have no timetable for (his return)."
Horton is healthy enough to play
against Minnesota tomorrow night. The
junior injured his right knee in the waning
moments against Wisconsin on Jan. 22.
Amaker said Horton underwent extensive
testing on the knee after that game, and
the injury wasn't serious.
Garden State of Mind
Before the season, the Michigan
basketball team was expected
to do decently well in confer-
ence play - probably not contend for a
Big Ten title with teams like Illinois or
Michigan State but be just behind them.
The Wolverines were expected to earn an
NCAA Tournament bid but probably as a
mid- to lower-seed.
Now, take the two best players off of
that Michigan team, and what do you
expect to happen?
You can't blame Tommy Amaker, like
many students and fans are doing, for
failing to reach what have become unre-
alistically lofty goals this season.
At the same time, maybe some of it is
But no matter what you think about the
future, don't forget about what Amaker
has already done to help erase memories
of a dishonorable past.
The Abram and Horton situations are
the root of why Michigan has floundered
this season, yet people continue to take
their absences too lightly and place the
blame squarely on Amaker's coaching.
The Wolverines have played nearly all
season without Abram, arguably their best
and most consistent player from last sea-
son. Abram may have been a role player
when he got to Michigan, but, last year, he
proved that he was much closer to a star
on the team than just a role player.
Horton's injury and legal issues have
been a huge blow to the team as well. But
people try to play off the Horton struggles
like they're no big deal. They say that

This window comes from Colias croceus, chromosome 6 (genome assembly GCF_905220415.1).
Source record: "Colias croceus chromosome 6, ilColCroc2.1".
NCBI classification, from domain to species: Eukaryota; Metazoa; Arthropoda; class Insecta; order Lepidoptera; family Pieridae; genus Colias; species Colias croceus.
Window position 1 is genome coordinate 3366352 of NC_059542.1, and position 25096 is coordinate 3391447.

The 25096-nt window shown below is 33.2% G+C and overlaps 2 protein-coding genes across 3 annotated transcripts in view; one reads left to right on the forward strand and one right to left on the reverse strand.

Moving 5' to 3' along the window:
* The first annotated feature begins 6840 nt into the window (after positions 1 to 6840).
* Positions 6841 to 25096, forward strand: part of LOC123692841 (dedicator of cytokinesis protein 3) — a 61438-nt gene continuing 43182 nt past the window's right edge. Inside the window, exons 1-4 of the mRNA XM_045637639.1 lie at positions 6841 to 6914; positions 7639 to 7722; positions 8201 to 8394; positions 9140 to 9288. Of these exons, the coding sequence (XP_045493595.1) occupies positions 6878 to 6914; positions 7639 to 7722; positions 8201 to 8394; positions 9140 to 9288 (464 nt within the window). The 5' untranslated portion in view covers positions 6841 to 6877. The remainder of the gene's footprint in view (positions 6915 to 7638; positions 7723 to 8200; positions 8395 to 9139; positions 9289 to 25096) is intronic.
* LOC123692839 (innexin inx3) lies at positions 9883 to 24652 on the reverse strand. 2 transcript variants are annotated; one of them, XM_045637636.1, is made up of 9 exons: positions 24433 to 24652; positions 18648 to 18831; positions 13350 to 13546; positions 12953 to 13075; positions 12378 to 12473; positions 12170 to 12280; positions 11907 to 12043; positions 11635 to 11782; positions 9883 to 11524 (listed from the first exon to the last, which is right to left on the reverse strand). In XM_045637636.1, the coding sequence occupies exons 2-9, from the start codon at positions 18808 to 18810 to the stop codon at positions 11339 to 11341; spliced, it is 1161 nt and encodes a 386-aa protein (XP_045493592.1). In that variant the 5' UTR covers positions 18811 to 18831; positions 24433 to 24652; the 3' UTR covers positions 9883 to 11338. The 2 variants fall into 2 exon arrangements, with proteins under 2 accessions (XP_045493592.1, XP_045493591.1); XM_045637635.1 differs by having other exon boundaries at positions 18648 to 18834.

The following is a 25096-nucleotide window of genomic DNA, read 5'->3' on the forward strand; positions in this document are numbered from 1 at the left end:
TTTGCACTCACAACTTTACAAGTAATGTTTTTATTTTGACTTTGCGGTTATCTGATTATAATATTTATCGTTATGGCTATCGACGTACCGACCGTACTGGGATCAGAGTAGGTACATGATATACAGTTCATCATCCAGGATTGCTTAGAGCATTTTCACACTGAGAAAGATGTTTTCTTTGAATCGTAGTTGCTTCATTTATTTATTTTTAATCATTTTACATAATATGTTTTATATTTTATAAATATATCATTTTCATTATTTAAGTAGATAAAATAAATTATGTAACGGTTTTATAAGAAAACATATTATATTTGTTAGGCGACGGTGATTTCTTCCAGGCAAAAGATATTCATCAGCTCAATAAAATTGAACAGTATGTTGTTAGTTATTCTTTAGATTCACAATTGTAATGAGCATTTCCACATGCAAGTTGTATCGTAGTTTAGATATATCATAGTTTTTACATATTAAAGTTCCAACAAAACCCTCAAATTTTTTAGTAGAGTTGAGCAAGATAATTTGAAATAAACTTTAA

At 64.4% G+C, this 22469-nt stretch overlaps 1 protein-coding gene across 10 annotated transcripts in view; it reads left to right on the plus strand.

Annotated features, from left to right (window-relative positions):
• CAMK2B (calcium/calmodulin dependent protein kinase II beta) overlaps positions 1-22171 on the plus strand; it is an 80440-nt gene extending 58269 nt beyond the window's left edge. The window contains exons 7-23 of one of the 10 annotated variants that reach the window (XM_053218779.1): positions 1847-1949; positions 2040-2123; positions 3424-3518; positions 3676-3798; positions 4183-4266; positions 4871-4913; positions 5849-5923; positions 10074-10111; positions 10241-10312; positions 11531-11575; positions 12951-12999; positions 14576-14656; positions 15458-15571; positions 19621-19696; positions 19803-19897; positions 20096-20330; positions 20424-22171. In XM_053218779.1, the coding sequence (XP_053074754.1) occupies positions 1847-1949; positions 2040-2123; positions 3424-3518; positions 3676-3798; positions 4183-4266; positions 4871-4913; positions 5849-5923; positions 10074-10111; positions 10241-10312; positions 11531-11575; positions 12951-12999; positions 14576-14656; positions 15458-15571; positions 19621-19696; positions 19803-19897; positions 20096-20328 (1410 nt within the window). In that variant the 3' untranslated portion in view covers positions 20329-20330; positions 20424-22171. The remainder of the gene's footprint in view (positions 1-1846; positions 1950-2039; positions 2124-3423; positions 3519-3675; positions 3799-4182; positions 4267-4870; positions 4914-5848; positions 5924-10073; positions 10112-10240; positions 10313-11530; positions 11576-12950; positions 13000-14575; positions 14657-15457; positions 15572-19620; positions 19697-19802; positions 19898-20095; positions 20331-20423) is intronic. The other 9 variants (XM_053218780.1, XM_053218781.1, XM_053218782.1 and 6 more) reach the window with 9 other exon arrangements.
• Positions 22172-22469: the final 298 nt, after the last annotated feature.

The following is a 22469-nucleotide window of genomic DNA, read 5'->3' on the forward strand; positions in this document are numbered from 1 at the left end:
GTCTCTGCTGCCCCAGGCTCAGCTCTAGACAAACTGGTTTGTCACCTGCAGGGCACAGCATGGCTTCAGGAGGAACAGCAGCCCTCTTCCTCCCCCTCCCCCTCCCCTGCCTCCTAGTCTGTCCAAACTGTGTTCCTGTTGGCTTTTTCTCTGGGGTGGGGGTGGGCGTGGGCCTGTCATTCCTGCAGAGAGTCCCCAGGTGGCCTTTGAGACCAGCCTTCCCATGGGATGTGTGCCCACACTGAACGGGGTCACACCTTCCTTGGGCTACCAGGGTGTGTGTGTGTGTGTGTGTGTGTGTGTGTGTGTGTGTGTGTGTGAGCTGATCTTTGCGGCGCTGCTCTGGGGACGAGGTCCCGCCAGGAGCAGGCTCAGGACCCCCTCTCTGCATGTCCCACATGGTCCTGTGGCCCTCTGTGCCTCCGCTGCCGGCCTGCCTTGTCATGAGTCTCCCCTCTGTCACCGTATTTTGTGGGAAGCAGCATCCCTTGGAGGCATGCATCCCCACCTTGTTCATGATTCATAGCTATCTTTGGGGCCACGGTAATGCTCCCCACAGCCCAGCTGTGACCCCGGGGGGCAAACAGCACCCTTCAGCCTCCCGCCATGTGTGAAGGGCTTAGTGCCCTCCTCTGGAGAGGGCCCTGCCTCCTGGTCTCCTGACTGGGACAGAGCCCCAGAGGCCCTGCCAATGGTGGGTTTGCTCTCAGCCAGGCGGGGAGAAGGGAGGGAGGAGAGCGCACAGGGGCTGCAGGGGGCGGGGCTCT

Horton hasn't been playing well anyway,
so what's the point whether or not he's on
the floor or suspended indefinitely.
But Horton meant a lot more to Michi-
gan than points or assists could represent,
namely with his defense and leadership.
Making matters worse are all of the
other guys who missed multiple games
due to injury - Chris Hunter, Brent Pet-
way, Graham Brown and Dani Wohl.
Amaker is often criticized for his in-
game coaching. Even I'll admit that I
second guess him in certain situations,
like when he's slow to call timeouts while
opponents make runs.
But the fact is that he was able to guide
his depleted, role-player-laden-with-few-
real-stars team to win its first three Big
Ten games - as part of a larger six-game
winning streak - despite the surround-
ing circumstances. That says something
about his coaching, even if the team has
now lost four straight.
You can argue that, if Amaker had
more and/or better players around to
begin with, the team would be in less
trouble after losing Abram and now Hor-
ton. Recruiting - which has always been
considered to be one of Amaker's strong
points - is something that might have
Michigan fans worried.
Amaker was highly touted as a great
recruiter when he took the helm of the
Wolverines, just a year after he brought
one of the top players in the country,
Eddie Griffin, to Seton Hall. And in his
first recruiting class at Michigan, he man-